Critical analysis and reasoning skills (CARS) practice questions
Worked example: The happy American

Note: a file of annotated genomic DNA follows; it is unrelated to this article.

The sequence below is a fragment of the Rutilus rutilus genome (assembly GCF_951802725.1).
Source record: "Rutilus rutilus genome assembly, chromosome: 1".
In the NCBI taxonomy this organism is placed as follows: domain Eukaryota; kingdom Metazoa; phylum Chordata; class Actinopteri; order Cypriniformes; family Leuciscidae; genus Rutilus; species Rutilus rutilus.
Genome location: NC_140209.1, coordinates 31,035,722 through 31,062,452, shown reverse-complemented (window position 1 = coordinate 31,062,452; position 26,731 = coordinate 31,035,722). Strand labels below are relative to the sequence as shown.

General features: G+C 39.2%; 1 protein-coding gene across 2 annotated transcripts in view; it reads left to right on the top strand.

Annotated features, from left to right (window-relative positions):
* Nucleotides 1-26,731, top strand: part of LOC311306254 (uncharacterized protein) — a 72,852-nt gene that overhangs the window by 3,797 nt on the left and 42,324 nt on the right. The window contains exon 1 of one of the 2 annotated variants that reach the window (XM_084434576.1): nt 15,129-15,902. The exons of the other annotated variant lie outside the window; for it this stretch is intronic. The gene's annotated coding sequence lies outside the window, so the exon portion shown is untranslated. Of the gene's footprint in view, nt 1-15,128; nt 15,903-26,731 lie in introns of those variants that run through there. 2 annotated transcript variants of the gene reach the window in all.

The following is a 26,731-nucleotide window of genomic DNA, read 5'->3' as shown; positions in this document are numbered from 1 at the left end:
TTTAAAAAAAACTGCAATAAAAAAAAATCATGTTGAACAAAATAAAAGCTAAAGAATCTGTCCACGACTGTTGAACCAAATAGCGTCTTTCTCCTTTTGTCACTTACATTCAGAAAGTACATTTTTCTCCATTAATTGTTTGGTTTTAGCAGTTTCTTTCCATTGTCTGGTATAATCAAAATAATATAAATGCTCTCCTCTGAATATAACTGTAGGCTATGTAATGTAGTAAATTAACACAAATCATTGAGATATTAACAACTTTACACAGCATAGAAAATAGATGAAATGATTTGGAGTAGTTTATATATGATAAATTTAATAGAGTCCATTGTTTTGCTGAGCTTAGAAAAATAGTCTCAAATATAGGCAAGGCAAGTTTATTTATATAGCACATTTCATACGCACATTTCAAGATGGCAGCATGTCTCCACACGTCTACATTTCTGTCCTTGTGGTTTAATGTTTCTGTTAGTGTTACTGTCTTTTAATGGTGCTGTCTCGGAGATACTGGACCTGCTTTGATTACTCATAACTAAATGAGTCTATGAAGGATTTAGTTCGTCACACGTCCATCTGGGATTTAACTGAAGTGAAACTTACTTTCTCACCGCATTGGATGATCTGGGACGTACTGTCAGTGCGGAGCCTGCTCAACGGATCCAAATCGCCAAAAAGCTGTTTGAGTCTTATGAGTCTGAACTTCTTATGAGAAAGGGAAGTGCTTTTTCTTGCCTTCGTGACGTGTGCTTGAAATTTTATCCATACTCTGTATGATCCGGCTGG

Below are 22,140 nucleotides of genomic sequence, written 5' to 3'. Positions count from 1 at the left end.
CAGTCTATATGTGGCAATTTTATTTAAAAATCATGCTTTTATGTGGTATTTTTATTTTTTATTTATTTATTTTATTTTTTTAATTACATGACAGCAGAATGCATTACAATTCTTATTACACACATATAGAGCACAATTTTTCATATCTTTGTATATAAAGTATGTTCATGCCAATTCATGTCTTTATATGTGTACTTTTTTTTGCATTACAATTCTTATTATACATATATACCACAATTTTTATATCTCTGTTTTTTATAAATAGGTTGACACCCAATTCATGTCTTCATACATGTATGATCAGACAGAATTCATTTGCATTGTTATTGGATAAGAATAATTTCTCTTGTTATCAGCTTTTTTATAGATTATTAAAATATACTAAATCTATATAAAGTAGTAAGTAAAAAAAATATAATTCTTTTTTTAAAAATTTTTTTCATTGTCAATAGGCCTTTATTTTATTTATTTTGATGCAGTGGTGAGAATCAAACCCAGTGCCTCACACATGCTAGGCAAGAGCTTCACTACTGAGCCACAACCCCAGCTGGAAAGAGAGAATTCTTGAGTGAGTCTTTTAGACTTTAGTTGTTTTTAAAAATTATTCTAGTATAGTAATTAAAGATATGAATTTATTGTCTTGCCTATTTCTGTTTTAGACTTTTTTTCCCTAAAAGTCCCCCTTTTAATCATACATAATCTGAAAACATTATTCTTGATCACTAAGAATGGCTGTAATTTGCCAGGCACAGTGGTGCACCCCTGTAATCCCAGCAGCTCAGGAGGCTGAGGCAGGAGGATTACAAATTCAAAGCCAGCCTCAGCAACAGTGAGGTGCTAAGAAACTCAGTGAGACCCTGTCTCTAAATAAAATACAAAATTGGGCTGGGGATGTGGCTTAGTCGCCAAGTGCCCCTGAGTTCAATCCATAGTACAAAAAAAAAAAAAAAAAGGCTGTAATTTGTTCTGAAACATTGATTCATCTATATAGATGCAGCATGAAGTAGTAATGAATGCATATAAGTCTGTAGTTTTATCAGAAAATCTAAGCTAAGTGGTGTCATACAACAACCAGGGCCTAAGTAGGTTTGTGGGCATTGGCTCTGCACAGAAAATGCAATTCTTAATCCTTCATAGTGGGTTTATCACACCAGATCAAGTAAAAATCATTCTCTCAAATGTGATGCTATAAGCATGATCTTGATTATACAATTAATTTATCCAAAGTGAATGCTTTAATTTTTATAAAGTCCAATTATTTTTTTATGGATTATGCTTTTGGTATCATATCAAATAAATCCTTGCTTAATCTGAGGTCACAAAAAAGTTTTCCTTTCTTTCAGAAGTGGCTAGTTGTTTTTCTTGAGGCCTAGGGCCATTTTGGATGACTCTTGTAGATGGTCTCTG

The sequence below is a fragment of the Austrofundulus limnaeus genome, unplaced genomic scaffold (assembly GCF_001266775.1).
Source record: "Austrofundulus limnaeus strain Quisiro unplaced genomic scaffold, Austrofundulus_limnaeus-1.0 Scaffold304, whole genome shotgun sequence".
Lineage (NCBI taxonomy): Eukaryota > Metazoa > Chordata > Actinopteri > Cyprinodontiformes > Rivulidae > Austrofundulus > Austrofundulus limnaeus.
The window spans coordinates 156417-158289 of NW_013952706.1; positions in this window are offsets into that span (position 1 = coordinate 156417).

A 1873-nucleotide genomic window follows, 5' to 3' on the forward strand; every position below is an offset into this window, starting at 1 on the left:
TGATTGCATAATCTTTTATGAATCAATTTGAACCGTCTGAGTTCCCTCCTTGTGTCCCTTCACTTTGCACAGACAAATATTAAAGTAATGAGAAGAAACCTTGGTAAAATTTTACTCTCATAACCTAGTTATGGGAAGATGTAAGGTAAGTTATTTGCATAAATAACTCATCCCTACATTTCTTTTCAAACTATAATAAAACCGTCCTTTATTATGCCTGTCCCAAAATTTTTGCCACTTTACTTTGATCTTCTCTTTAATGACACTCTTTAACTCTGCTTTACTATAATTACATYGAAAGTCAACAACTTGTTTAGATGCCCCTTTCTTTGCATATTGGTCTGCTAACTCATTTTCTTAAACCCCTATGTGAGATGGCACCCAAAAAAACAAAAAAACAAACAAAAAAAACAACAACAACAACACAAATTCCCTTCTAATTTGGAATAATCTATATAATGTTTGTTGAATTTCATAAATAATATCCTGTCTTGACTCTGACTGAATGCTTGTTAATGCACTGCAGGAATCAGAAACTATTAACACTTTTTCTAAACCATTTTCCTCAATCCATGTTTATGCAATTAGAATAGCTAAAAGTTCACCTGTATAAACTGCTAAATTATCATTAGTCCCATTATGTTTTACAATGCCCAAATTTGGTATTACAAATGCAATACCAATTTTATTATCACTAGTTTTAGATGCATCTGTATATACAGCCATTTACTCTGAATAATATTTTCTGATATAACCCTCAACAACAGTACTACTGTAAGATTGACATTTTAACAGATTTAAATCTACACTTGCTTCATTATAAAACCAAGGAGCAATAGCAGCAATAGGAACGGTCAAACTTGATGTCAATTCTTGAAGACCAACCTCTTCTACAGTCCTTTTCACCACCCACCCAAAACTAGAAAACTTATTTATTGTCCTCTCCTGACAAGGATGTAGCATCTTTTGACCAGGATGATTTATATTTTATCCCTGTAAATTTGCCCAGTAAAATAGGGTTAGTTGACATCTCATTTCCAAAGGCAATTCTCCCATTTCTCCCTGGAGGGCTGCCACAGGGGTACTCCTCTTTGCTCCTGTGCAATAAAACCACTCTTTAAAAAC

- [Narrator] The purpose of this video, is to show you how I approach reading and answering questions on an example of critical analysis and reasoning skills passage. The name of this example passage, is "The Happy American". I'm going to read through the passage first and after each major section of the passage, i'll think about what words or sentences seem important to me. I'll let you know when I'm highlighting words or sentences. Let's start reading this passage now. Americans are a “positive” people. This is their reputation as well as their self-image. In the well-worn stereotype, they are upbeat, cheerful, and optimistic. Who would be churlish enough to challenge these happy features of the American personality? Take the business of positive “affect,” which refers to the mood they display to others through their smiles, their greetings, their professions of confidence and optimism. Scientists have found that the mere act of smiling can generate positive feelings within us, at least if the smile is not forced. In addition, recent studies show that happy feelings flit easily through social networks, so that one person’s good fortune can brighten the day even for only distantly connected others. Furthermore, psychologists agree that positive feelings can actually lengthen our lives and improve our health. People who report having positive feelings are more likely to participate in a rich social life, and social connectedness turns out to be an important defense against depression, which is a known risk for many physical illnesses. Okay. So the gist of this first part seems to be that the author is describing Americans as positive people. And the author also gives several reasons why being positive is a good thing. I'm going to just highlight the first two sentences since they seem to capture the main point that Americans seem to be seen as positive. Now let's go back to the passage. It is a sign of progress, then, that economists have begun to show an interest in using happiness rather than just the gross national product as a measure of an economy’s success. Happiness is, of course, a slippery thing to measure or define. Philosophers have debated what it is for centuries and even if they were to define it simply as a greater frequency of positive feelings than negative ones, when they ask people if they are happy, they are asking them to arrive at some sort of average over many moods and moments. So in this passage, the author shifts from talking about positive feelings, to talking about happiness. The author also notes that happiness is hard to measure and define. So, I'm going to highlight that first sentence that shows that the passage moves to talking about happiness. but also that second sentence, saying that happiness is hard to measure and define. Those seem like the author's main points for this second part. Now let's go back to the passage again. Surprisingly, when psychologists measure the relative happiness of nations, they routinely find that Americans are not even in prosperous times and despite their vaunted positivity, very happy at all. A recent meta-analysis of over a hundred studies of self-reported happiness worldwide found Americans ranking only twenty-third. Americans account for two-thirds of the global market for antidepressants, which happen also to be the most commonly prescribed drugs in the United States. So, this paragraph introduces an interesting wrinkle in the author's argument. Now we hear there is reason to think that American's may not actually be very happy. The author recognizes that this seems in conflict with the general perception of them as positive. And the phrase, "despite their vaunted positivity, they are not very happy at all," shows that the author seems to be aware of this conflict. So I'm going to go back and highlight that first sentence, because it seems pretty important for the author's agument. Now, lets go back to the passage. How can Americans be so surpassingly “positive” in self-image and stereotype without being the world’s happiest and best-off people? The answer is that positivity is not so much their condition as it is part of their ideology— the way they explain the world and think they ought to function within it. That ideology is “positive thinking,” by which they usually mean two things. One is the generic content of positive thinking— that is, the positive thought itself— which can be summarized as “Things are pretty good right now, at least if you are willing to see silver linings, and make lemonade out of lemons, etc., and things are going to get a whole lot better.” The second thing they mean by “positive thinking” is this practice of trying to think in a positive way. There is, they are told, a practical reason for undertaking this effort: positive thinking supposedly not only makes us feel optimistic but actually makes happy outcomes more likely. How can the mere process of thinking do this? In the rational explanation that many psychologists would offer today, optimism improves health, personal efficacy, confidence, and resilience, making it easier for us to accomplish our goals. A far less rational theory also runs rampant in American ideology—the idea that our thoughts can, in some mysterious way, directly affect the physical world. Negative thoughts somehow produce negative outcomes, while positive thoughts realize themselves in the form of health, prosperity, and success. For both rational and mystical reasons, then, the effort of positive thinking is said to be well worth our time and attention. So in this final section, the author uses a problem/solution or a question/answer text structure to present us with both a question about the pursued conflict that's forshadowed in the earlier section, and also a possible response. Both the question and the response seem like important points to hightlight. In addition, notice that the author signals to you that there are two parts to the answer. I'm highlighting these signals also. In particular, the phrases, "two things. One" and "The second thing." Finally, in the second part of the answer, the author asks how positive thinking makes happy outcomes more likely, and then offers two explanations. The author's signaled their own opinion about these two explanations by labeling one as "rational" and the other as "far less rational". I'm highlighting these signals, in case i need them later. Finally we see that this excerpt has been adapted from B. Ehrenreich, Bright-sided. Copyright 2009 by Metropolitan Books. Now let's look at the first question. According to the passage, positive feelings are: A. Universal B. Hereditary C. Contagious D. Ephemeral The first option suggests positive feelings are universal. So we should look through the passage for some evidence that everyone experiences positive feelings. However, what we find is that there is variability in the amount of positive feelings that people report. So the passage does not seem to support the idea that positive feelings are universal. So we can strike through that answer. The second option, suggests that positive feelings might be hereditary. However the passage does not discuss the idea that positive feelings are either inherited or genetic in their basis. So it doesn't seem that heredity is going to be a good answer either, and we can strike through option B. The third option we need to explore, is whether positive feelings might be contagious. In the passage, we're looking for some indication that positive feelings might transfer to others. In the second paragraph, we see the suggestion that positive affect can effect members of a group. "Happy feelings flit easily through social networks, so that one person's good fortune can brighten the day even for only distantly connected others." This sentence suggests transfer or a spread of positive feelings from one individual to other individuals. And that means that positive feelings can be seen as contagious, which is consistent with option C. Although it seems option C is a good answer, let's just check whether the fourth option might be better. The fourth option is that positive feelings are Ephemeral. Ephemeral means short-lived or temporary. Looking at the parts of the text where the author discusses positive feelings, which is mainly in the second paragraph, there is no clear implication that positive feelings are short-lived. There is an implicit implication that moods may vary by the moment at the end of paragraph three. And if positive feelings can change based merely on smiling and other people's feelings, as stated in paragraph two, then that might suggest that they are not highly stable. However, this inference is indirect and requires extra assumptions by the reader. So ephemeral is not as good of an answer as contagious, which directly captures a point made more explicitly in the passage. Because this question is asking you to identify an accurate paraphrase, or an accurate summary of an idea stated in the text, this is a foundations of comprehension question. And option C seems to be the best paraphrase of an idea from the text. Now let's try the second question. Suppose that economists do start using happiness instead of the gross national product as a measure of an economy's success. Information presented in the passage would predict which of the following: Statement 1. The transition will be frought with dificulty. Statement 2. The gross national product of the United States will appear to decrease. Statement 3. The economy of the United States will be seen as relatively less successful than today's. This question begins with the word suppose. That's a good clue that it's a reasoning beyond the text question. Asking you to assess how the new information, given to you in the question, will impact the ideas presented in the passage. The question asks you to imagine that economists do start to use happiness as a measure of the economy as suggested in the third paragraph of the passage. Then you're given three possible predictions to evaluate. The first prediction is that the transition will be frought with difficulty. So you should look through the passage to see if there is anything that suggests that switching to happiness as a measure might be difficult. Right after the author first mentions using happiness as a measure, in addition to the gross national product, the next sentence says, "Happiness is, of course, a slippery thing to measure or define." This implies that the transition to this metric will be difficult. So there is support for the first prediction. The second prediction, is that the gross national product of the United States will appear to decrease. Using happiness as a measure of success instead of the gross national product, doesn't suggest that anything would happen to the gross national product. The passage presents these as two separate metrics that might be used to evaluate economic success. So it doesn't appear that there is support for the second prediction. The third prediction, is that the economy of the United States will be seen as relatively less successful than today's. At first this prediction seems consistent with the suggestion that the US might be seen as unsucessful if economists switch to using a happiness measure. For example, in paragraph four, the author notes that when national happiness has been measured and compared to other countries, the US has not ranked particularly well. In fact, Americans rank only 23rd. The author also brings up the wide-spread use of anti-depressants. However, the prediction is that the US economy would be seen as less successful using happiness than using the current standard. And the current standanrd is just based in the gross national product. So to know if the US economy would be seen as less successful, we would need to know where the US is ranked using just the gross national product. You are being asked what the passage itself predicts thus, you should not use any outside knowledge such as that the US ranks near the top in GNP to answer the question. Since there's no explicit mention of the US economy being ranked higher than 23rd in the passage, there is no support in the passage for the third prediction. Thus, the only prediction that is supported by the passage is the first one. And these types of questions which have both statements indicated by roman numerals, and response options indicated by letters, remember to complete the final step of deciding among the response options. Now let's try question three. What best represents the author's explanation for why Americans can be "so surpassingly positive in self-image and stereotype without bein the world's happiest and best-off people? A. American's posiivity is not a true reflection of their affect. B. Being well-off is not the same as being happy. C. Stereotypes tend to be unwarranted generalizations. D. Americans tend to have high rates of depression. Because this question is asking you to recognize an accurate paraphrase or summary of an idea stated in the text, this is a foundations of comprehension question. Here, we can see the quoted text is part of a sentence we marked at the start of the fifth paragraph. Following this first sentence, the author then provides us with an explanation that we need to summarize. In the second sentence, the author explicitly states, "Positivity is not so much their condition as it is part of their ideology." By this statement, the author is saying that positivity is not a true reflection of their condition. So this is consistent with option A. Before we decide that option A is the best answer, we need to look at the other options. Option B implies that the author discusses the difference between being well-off and being happy. But the author never does this. So it doesn't appear there's support in the passage for option B. And we can strike through that. Option C states that stereotypes tend to be unwarranted generalizations which suggests that most stereotypes can be seen in this way. The question itself tells you that the stereotype of Americans does not seem to match reality. But the author doesn't argue that most stereotypes are unwarranted generalizations. So it does not appear that option C is a good answer. Turning to option D, the passage does discuss high rates of the use of anti-depressants in the US in paragraph four. But the purpose of including this information is to provide evidence for a lack of happiness among Americans. Not as part of an explination for how Americans can be "so surpassingly positive in self-image and stereotype without being the world's happiest and best-off people." So it doesn't appear that option D is a good answer either. And we can strike through that one. Option A best captures the authors message in response to the question.